See how easy it is? Mark see the problem and nails it. He misses a little of the roots of the problem, but still gets how the Internet feeds these unhealthy trends of 'I tear down, ergo I am' that the Internet seems to encourage. But then, without realizing it, he repeats narratives and premises that never would have made any progress in sane minds before today, and still wouldn't, were it not for the very thing Mark sees as a problem.
A word of warning for all of us. Perhaps we all need to remember such tendencies. It's easy to see the problem when others are hitting close to home. But without realizing it, we might be just as guilty in ways that, twenty years ago, we never would have imagined. Splinters and planks in eye perhaps? Or just be careful when pointing out legitimate problems that we've not bought into them our own way just the same.
During the years I checked in on Religion News Service, I wondered why the content was increasing concerned with a particular subject, to the point where you could have renamed it "Kevin Eckstrom's Gay News". Then I discovered they were receiving 55% of their revenue from the Arcus Foundation, which was run by a notorious alum from the Obama-era Department of Education, one Kevin Jennings.ReplyDelete
Never heard of them, but definitely think they could be more honest about what they are. I was never a Rush Limbaugh fan, but I did respect him for being honest about what he was and where he stood, rather than hide behind some false title and play at objectivity.Delete
Eckstrom wasn't making a public point of the source of his funding or it's influence on story selection. I thought at the time that Jennings agreed to finance their operation in return for changes in editorial policy, but I see that it was likely something Eckstrom wished to do anyway and that he sought financing from the Arcus Foundation because they'd reinforce this. Not long after, Eckstrom landed a PR job at the National Cathedral and passed on Religion News Service to someone else. This is illuminating (https://cathedral.org/staff/kevin-eckstrom/).Delete
As for the content of Religion News Service, the editorial line was not concealed. The publication I suspect had been founded with purposes in mind which differed a great deal from Eckstrom's. Another gutted agency worn as a skin suit.
The former editor of Gilbert! loathes J.D. Vance. If you read the article he's referring toReplyDelete
It's almost unadulterated status-jonesing discourse. Hardly a substantive thought to be found therein. So here we have Jacob Lupfer, age 40, and Sean Dailey, age 55, and their brains are stuck in high school. (Both men are notable for having sketchy employment situations as well).
Status jonesing? Not sure what that means. But yeah, that article was written by a person who acts like Vance ran over his dog. Any hope that I would take anything he had to say seriously about Vance went right out the window.Delete
The point of the article was to delineate in-groups and out-groups and place Vance in the out-group. There isn't any substantive critique of his positions. Note, invocations of 'hate' and 'racism' by portside authors seldom if ever have any other purpose. (Now they've added 'white supremacy' to their bag of tricks; that it's a nonsense term does not bother them).Delete
Another feature is to strike poses. In response to Vance's remark on Catholic Social Teaching he says "Either Vance knows nothing about Catholic social teaching or he is being highly disingenuous." Garry Wills used to be much cannier and more elegant at this sort of thing (for which Fr. Mankowski took him apart). The social encyclicals are soporific and do not adjudicate latter-day disputes over policy questions. They'd rule out Marxist or Social Darwinist or Objectivist-Libertarian approaches to social policy, but adherents of these schools aren't common among American politicians, at all. Many of the observations in the encyclicals would be challenging to implement because they assume social formations (e.g. master-apprentice bonds) which are quite rare as we speak. A broad swath of working politicians and denizens of the chatterati could declare themselves 'aligned' with Catholic Social Teaching; very few of them if any could finesse the problem of implementing it.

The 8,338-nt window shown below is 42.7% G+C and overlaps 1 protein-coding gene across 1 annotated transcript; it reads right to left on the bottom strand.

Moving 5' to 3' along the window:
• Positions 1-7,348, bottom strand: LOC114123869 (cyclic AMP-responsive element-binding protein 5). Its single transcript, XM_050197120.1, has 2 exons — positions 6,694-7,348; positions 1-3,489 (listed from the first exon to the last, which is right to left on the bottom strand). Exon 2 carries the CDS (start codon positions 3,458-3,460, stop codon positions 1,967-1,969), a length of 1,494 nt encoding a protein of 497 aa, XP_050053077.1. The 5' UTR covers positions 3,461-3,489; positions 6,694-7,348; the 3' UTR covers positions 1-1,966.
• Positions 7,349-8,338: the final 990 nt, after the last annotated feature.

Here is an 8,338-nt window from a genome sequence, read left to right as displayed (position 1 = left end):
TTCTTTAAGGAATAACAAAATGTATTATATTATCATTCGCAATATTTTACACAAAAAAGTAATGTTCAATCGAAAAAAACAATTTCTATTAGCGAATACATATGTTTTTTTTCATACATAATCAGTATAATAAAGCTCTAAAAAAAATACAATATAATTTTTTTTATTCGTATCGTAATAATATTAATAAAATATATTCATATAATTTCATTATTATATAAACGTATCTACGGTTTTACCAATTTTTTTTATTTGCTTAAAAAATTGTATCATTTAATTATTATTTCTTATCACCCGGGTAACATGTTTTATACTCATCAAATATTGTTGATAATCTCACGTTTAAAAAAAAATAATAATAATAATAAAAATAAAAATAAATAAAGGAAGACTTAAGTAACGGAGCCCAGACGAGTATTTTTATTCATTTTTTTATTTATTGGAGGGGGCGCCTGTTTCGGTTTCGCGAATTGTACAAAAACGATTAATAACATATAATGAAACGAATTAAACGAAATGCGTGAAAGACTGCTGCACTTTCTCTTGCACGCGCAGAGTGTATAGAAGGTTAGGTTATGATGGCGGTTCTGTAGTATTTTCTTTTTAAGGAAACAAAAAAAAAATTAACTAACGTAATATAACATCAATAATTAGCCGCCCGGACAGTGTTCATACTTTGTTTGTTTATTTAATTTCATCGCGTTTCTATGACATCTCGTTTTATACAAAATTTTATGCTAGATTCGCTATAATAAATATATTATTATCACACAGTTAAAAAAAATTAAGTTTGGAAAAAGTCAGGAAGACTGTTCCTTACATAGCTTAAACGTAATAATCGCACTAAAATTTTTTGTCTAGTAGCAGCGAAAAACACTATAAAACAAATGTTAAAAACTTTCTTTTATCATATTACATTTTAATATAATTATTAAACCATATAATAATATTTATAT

Did you catch this? Maybe our problem is widespread arrested development.
Not shocking. I've been seeing surveys of college students with the numbers increasing of those who 1) favor government censorship, 2) abolish the Constitution, 3) prefer Socialism/Marxism over Jeffersonian democracy. Given the textbooks my sons show me, it's not hard to see why they think this way.Delete
*looks over at his own blog*ReplyDelete
Yeah... guess I'm not really one who can talk much here with the small forest growing in my own eye. I do know there is something of a debate actually on the internet over modern tv shows & movies - between those who want to enjoy them only and those who want to critique them and say, "these aren't good."
That's all I'll go into for now unless you really want to discuss it. ;)
I think critiques is OK. It's what we do. I saw this movie and it was great. I saw that movie and it was horrible. I think Mark, if I took him right, meant those who go into these movies to find deep meanings and hidden purpose or some other failed moral standing, detect evidence of such wrong-think, and proceed to trash them accordingly. Rather than just enjoy the experience and conclude it was or wasn't a good movie for a movie's sake.Delete
I would also exempt from this those movies made for the sole purpose of preaching or advancing an agenda with nothing else going for them. They deserve such treatment. I think Mark means movies like Raiders, or Star Wars, or even more thoughtful fare, but still just movies and entertainment.
Ugh! "Catholicism doesn't need converts like JDVance..." That just totally grates on me. Catholicism is NOT a club. We should want everyone to cross the Tiber for the sake of their salvation! And who does he think he is to speculate that JDV becoming Catholic is somehow bad for his soul?ReplyDelete
I have an easier time handling scandalous sin in the hierarchy than I do with ordinary Catholics who post stuff like this. We should be on the same side - if not politically then at least in charity. It's just so petty!
I have a suspicion Mr. Dailey's parting of ways with the Chesterton Society was a disagreeable one.Delete
That's probably accurate.Delete